Thyroxine treatment in patients with symptoms of hypothyroidism but thyroid function tests within the reference range: randomised double blind placebo controlled crossover trialBMJ 2001; 323 doi: http://dx.doi.org/10.1136/bmj.323.7318.891 (Published 20 October 2001) Cite this as: BMJ 2001;323:891
- M Anne Pollock, principal biochemist ()a,
- Alison Sturrock, senior house officerb,
- Karen Marshall, trainee clinical psychologistc,
- Kate M Davidson, research tutorc,
- Christopher J G Kelly, specialist registrarb,
- Alex D McMahon, consultant statisticiand,
- E Hamish McLaren, consultant physicianb
- a Department of Clinical Biochemistry, Stobhill Hospital, Glasgow G21 3UW
- b Department of Medicine, Stobhill Hospital
- c Department of Psychological Medicine, Gartnavel Royal Hospital, Glasgow G12 0XH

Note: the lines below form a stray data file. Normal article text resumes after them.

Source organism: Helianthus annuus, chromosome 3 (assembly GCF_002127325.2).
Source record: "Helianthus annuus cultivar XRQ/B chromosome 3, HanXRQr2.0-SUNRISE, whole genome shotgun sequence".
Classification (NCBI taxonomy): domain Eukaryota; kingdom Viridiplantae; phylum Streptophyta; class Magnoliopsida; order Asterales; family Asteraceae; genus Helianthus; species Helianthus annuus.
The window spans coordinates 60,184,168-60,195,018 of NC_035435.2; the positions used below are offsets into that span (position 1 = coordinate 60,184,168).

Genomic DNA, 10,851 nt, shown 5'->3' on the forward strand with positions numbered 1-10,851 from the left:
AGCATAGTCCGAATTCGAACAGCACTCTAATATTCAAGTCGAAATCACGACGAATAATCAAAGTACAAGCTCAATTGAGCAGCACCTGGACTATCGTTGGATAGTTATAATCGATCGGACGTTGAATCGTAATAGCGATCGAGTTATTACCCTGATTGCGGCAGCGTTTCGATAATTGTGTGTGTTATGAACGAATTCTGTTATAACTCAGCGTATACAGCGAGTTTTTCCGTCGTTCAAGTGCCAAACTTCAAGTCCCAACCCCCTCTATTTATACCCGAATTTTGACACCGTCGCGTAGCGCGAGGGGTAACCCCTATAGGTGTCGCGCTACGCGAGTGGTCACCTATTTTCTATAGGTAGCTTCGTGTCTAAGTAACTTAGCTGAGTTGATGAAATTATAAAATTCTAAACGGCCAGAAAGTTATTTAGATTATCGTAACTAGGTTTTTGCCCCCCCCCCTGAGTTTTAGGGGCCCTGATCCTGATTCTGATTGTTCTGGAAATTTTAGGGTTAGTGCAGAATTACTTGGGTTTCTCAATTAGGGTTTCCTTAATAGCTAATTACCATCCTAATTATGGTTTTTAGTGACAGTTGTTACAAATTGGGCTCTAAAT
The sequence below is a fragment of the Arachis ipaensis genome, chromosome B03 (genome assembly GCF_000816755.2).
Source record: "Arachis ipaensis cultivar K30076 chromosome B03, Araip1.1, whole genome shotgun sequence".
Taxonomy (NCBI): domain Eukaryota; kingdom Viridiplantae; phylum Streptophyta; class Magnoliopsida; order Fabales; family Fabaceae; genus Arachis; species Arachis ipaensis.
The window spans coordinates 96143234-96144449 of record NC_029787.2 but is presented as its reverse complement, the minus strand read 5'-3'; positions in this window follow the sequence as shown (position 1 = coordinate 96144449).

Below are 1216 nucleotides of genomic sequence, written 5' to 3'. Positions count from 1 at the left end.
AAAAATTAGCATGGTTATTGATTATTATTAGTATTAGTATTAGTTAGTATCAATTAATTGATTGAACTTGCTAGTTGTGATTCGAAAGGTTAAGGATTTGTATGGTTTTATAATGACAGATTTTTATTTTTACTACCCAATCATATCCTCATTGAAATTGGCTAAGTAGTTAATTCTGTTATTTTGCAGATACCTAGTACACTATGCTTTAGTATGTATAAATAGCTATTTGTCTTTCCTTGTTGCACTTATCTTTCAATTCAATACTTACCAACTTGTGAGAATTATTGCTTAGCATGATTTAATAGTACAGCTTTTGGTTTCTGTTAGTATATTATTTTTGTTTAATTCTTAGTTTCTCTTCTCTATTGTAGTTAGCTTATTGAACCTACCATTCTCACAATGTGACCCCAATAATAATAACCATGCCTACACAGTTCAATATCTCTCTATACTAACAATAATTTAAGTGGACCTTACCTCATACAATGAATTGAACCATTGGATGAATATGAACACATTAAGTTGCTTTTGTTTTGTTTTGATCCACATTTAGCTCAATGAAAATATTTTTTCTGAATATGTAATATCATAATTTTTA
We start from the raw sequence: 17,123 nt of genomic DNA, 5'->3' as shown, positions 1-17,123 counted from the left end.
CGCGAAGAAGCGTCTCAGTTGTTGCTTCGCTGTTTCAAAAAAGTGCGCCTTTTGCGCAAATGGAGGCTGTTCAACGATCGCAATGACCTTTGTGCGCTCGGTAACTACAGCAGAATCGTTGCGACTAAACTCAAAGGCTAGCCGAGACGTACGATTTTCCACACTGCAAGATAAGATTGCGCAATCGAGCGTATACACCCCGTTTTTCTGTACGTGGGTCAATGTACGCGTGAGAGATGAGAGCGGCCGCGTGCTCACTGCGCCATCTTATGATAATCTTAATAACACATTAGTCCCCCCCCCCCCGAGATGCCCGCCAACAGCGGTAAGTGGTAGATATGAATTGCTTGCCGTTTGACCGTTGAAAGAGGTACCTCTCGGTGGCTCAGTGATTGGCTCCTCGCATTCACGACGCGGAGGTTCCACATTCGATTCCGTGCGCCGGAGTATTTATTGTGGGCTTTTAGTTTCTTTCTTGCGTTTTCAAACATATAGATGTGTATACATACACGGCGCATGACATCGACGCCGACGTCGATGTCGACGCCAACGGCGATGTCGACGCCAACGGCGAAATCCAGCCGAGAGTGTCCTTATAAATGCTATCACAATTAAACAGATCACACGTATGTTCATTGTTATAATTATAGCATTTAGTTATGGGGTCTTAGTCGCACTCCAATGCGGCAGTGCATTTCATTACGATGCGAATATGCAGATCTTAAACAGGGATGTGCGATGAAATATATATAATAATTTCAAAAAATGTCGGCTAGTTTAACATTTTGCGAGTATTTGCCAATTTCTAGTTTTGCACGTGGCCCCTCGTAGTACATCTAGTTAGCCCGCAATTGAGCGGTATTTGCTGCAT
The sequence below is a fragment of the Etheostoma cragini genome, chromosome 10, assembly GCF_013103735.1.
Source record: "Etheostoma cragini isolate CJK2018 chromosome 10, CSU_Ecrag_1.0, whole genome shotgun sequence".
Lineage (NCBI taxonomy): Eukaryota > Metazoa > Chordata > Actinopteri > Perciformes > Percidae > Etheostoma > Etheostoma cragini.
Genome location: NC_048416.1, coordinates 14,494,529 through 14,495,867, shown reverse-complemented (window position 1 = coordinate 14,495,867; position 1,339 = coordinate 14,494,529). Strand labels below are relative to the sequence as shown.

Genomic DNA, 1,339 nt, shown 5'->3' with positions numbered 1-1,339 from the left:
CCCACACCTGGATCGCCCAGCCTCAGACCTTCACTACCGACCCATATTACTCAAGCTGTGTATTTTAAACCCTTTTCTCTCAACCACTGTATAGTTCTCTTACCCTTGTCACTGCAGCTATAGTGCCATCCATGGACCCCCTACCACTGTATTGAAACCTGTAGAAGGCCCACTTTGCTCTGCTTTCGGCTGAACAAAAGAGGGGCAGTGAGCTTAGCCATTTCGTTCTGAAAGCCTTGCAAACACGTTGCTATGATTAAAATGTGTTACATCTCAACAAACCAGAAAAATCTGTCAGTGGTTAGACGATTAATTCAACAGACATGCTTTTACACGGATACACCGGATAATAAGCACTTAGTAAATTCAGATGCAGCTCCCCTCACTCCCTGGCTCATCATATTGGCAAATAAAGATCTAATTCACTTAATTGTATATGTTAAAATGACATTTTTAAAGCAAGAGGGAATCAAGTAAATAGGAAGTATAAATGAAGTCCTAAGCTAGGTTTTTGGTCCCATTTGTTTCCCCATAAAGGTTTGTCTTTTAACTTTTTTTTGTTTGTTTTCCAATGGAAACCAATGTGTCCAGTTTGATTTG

- d Robertson Centre for Biostatistics, University of Glasgow, Glasgow G12 8QQ
- Correspondence to: M A Pollock
- Accepted 8 May 2001
Objectives: To determine whether thyroxine treatment is effective in patients with symptoms of hypothyroidism but with thyroid function tests within the reference range, and to investigate the effect of thyroxine treatment on psychological and physical wellbeing in healthy participants.
Design: Randomised double blind placebo controlled crossover trial.
Setting: Outpatient clinic in a general hospital.
Participants: 25 patients with symptoms of hypothyroidism who had thyroid function tests within the reference range, and 19 controls.
Methods: Participants were given thyroxine 100 µg or placebo to take once a day for 12 weeks. Washout period was six weeks. They were then given the other to take once a day for 12 weeks. All participants were assessed physiologically and psychologically at baseline and on completion of each phase.